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January 10, 2010

Drug War Lies Exposed by Applicant Initiation Patterns:1

Schedule One was created by the Controlled Substances Act of 1970 to designate certain drugs considered so far beyond the pale that mere possession of a detectable amount without special government permission became grounds for arrest. That the criteria for listing those agents are ridiculously unscientific can be inferred simply from reading them; that they would not be applied fairly can be inferred from the fact that the CSA gives ultimate authority over the list to a Cabinet officer who must be a lawyer: the US Attorney General.

It also goes without saying that the CSA was written at the behest of the only US President (also a lawyer) forced to resign because of his own dishonesty even before the bureaucratic enforcement mechanism for what amounted to an entirely new policy had been created. Indeed, one of Nixon's last Executive Orders created the DEA, which can be considered the successor of Harry Anslinger's infamous FBN.

Not that I have a problem with lawyers per se, my problem is with them practicing Medicine, a profession in which they were not trained, but tend automatically to assume their lack of depth and clinical experience can be made up for by a quick top-down study. Nor do I have a problem with relatively honest plaintiff's attorneys; my own experience has convinced me that diligent physicians who communicate with their patients have much less to fear from tort (malpractice) attorneys than from federal bureaucrats possessing both the power of arrest and the ability to hide their errors and misdeeds.

In fact, if one traces modern US drug policy back to its origins in the 1914 Harrison Act, one learns that the only prime mover of that unfortunate legislation who was a physician was Hamilton Wright, a little-known wannabe-bureaucrat in the (TR) Roosevelt Administration who helped set it in motion and whose 1917 obituary can be read here. An interesting footnote to Wright's truncated career, noted in the obituary: his one claim to fame as a researcher had been to mistakenly identify a vitamin deficiency as an infection.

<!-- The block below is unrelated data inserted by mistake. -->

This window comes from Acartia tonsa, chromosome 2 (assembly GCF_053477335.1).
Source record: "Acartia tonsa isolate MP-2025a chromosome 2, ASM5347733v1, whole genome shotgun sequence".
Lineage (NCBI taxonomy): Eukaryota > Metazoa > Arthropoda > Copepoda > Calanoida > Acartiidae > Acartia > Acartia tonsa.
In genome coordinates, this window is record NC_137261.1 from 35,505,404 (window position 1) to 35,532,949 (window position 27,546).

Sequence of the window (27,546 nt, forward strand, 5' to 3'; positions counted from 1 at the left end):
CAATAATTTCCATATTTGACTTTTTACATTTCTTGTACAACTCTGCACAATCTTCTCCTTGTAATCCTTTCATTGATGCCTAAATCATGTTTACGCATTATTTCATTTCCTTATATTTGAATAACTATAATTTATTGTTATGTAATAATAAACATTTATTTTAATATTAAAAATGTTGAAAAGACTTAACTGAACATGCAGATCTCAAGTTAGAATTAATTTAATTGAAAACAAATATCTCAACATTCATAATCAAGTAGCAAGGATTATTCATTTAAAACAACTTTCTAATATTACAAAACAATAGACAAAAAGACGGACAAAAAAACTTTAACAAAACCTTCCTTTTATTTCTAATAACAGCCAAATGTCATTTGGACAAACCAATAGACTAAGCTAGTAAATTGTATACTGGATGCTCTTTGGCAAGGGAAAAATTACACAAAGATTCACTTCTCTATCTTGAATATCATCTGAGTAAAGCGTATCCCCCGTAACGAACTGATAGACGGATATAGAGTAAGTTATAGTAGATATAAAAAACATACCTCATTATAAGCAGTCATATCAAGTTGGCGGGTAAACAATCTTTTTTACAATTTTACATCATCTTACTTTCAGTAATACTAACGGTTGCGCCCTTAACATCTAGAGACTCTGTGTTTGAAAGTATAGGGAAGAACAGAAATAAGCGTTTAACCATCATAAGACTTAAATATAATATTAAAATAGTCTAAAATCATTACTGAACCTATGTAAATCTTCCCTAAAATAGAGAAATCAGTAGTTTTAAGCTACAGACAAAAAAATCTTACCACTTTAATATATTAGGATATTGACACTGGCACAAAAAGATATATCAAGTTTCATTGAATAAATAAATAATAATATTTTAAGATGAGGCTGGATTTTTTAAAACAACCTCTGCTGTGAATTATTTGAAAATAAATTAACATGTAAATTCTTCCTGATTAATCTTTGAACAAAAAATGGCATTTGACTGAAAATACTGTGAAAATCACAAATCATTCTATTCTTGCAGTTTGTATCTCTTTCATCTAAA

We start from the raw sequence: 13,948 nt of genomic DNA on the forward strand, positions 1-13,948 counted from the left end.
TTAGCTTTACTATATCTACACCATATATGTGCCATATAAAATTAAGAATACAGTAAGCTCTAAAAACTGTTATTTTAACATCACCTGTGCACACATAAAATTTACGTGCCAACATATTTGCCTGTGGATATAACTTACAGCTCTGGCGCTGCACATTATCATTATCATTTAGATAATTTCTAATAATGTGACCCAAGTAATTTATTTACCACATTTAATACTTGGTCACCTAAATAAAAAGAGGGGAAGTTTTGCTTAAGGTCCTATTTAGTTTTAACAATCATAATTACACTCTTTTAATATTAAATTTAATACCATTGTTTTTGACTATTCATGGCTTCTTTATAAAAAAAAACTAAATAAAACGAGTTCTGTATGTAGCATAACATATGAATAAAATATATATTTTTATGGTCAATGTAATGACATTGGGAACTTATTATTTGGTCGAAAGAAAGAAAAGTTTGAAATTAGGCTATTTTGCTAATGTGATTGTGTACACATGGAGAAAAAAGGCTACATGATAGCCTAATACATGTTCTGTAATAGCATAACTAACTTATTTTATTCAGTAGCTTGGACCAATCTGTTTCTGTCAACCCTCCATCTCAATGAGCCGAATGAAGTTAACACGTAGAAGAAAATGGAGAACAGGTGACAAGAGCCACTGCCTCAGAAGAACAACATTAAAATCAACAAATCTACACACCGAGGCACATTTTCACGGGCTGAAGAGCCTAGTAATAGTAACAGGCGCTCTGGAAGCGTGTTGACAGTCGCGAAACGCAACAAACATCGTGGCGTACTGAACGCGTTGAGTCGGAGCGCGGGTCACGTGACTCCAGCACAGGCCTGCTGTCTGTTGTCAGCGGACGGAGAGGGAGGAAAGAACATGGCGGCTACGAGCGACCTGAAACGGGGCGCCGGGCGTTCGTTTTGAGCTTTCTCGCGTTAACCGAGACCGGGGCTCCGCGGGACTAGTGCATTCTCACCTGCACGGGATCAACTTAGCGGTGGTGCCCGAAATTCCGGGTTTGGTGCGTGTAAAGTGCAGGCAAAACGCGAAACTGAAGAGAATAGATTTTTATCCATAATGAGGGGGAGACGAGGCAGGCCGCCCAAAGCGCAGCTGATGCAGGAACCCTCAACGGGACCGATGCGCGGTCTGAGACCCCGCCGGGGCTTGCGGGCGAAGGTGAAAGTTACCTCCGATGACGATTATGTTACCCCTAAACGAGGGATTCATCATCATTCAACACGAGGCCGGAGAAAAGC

Once in place, validated by the Holmes-Brandeis Court and rooted in fear of the (still-undefined) phenomenon of "addiction," the false central theses of Harrison have remained under the control of judges, legislators, and police bureaucrats who have consistently used their greater political clout to cow Medicine into complicit silence in much the same way temporal and religious authorities have used similar power to control. access to the benefits of Science from the time of Galileo and Newton onward.

By the way, the false central idea of US drug policy is not that certain drugs ("of abuse") are dangerous and potentially harmful; it's that those harms are best defined by medically ignorant functionaries and mitigated ("controlled") by prohibition laws that inevitably create lucrative criminal markets.

By a fortunate coincidence, my early questioning of cannabis applicants asked about their initiations of several "drugs of abuse." The aggregated answers, which do show that chronic pot users tried more than their share is offset by data showing that as pot smoking became an established practice, its practitioners have been progressively less likely to try heroin or use more dangerous drugs repetitively. In other words, the devil is in the details; as usual. A graphic lesson in the futility of prohibition as policy will air tonight on the National Geographic Channel; I'm curious to see how far it will go in actually verbalizing the folly of prohibition, but I'm not expecting miracles.

Doctor Tom

Posted by tjeffo at January 10, 2010 06:44 PM